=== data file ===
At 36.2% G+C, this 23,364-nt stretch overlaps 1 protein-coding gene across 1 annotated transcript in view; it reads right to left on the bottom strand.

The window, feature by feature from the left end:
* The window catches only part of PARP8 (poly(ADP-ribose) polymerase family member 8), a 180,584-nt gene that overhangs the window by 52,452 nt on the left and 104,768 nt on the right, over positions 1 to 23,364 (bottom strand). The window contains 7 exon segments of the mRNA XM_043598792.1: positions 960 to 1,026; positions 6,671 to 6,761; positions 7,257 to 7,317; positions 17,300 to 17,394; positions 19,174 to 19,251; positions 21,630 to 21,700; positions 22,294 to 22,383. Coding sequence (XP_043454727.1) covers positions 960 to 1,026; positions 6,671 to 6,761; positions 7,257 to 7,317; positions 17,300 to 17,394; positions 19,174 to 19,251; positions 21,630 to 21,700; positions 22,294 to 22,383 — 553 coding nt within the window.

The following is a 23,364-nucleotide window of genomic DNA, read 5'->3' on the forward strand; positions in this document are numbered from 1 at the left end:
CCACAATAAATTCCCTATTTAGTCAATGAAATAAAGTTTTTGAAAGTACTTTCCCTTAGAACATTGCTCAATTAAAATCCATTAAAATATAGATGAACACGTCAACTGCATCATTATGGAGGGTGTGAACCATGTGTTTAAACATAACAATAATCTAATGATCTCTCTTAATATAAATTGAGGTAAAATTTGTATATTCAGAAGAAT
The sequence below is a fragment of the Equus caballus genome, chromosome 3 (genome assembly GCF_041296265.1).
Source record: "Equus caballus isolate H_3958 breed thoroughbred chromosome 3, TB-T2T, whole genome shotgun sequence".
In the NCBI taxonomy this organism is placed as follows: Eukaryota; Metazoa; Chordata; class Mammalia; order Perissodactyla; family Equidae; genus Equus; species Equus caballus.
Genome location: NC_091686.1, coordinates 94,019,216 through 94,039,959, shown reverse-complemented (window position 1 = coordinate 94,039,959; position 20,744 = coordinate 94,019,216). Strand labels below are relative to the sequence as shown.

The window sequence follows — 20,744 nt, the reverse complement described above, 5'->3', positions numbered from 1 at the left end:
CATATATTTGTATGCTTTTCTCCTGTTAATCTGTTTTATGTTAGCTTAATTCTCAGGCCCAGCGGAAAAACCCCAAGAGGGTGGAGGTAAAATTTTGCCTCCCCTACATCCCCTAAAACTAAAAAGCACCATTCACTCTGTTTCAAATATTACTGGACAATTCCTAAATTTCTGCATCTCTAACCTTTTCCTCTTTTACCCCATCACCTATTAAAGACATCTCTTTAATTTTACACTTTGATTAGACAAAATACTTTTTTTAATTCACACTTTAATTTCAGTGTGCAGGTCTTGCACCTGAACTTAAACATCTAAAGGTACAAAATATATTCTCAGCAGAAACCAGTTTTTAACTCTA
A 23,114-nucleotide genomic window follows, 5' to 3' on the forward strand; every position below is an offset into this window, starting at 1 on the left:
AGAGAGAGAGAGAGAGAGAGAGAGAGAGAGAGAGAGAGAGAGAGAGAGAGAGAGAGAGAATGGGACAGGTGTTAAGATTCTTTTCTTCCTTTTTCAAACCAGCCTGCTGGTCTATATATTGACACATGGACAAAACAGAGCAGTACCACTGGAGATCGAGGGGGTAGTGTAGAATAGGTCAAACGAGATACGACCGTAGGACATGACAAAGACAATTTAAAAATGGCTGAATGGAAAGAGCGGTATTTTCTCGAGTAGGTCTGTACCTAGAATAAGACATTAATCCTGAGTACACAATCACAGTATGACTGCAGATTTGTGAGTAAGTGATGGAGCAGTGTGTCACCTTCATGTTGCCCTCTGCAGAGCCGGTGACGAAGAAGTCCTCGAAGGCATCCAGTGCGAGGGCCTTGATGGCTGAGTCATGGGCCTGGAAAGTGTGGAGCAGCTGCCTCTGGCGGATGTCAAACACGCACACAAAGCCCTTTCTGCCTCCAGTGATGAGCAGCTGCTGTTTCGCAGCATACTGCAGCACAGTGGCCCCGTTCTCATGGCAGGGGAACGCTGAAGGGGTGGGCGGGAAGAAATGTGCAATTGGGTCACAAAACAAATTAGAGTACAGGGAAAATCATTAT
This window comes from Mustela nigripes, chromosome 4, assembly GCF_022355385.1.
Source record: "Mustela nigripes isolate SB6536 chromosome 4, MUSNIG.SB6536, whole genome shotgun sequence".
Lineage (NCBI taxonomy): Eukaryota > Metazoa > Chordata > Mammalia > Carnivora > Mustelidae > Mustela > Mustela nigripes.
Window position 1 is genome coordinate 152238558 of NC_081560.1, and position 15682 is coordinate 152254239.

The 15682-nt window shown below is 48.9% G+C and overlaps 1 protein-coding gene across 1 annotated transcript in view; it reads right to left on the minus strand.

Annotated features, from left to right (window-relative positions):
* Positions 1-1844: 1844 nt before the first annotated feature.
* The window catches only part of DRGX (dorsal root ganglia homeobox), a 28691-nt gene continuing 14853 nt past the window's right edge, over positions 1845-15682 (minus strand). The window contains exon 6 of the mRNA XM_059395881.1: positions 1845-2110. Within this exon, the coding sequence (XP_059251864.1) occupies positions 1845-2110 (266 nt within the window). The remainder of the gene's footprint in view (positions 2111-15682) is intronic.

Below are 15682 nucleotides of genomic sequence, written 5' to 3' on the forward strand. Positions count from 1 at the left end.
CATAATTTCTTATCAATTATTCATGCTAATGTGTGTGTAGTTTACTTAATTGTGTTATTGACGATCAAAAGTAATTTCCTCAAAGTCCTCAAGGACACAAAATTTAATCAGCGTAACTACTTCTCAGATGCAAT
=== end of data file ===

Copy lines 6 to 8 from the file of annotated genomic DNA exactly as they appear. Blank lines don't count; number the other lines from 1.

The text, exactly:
The sequence below is a fragment of the Equus caballus genome, chromosome 3 (genome assembly GCF_041296265.1).
Source record: "Equus caballus isolate H_3958 breed thoroughbred chromosome 3, TB-T2T, whole genome shotgun sequence".
In the NCBI taxonomy this organism is placed as follows: Eukaryota; Metazoa; Chordata; class Mammalia; order Perissodactyla; family Equidae; genus Equus; species Equus caballus.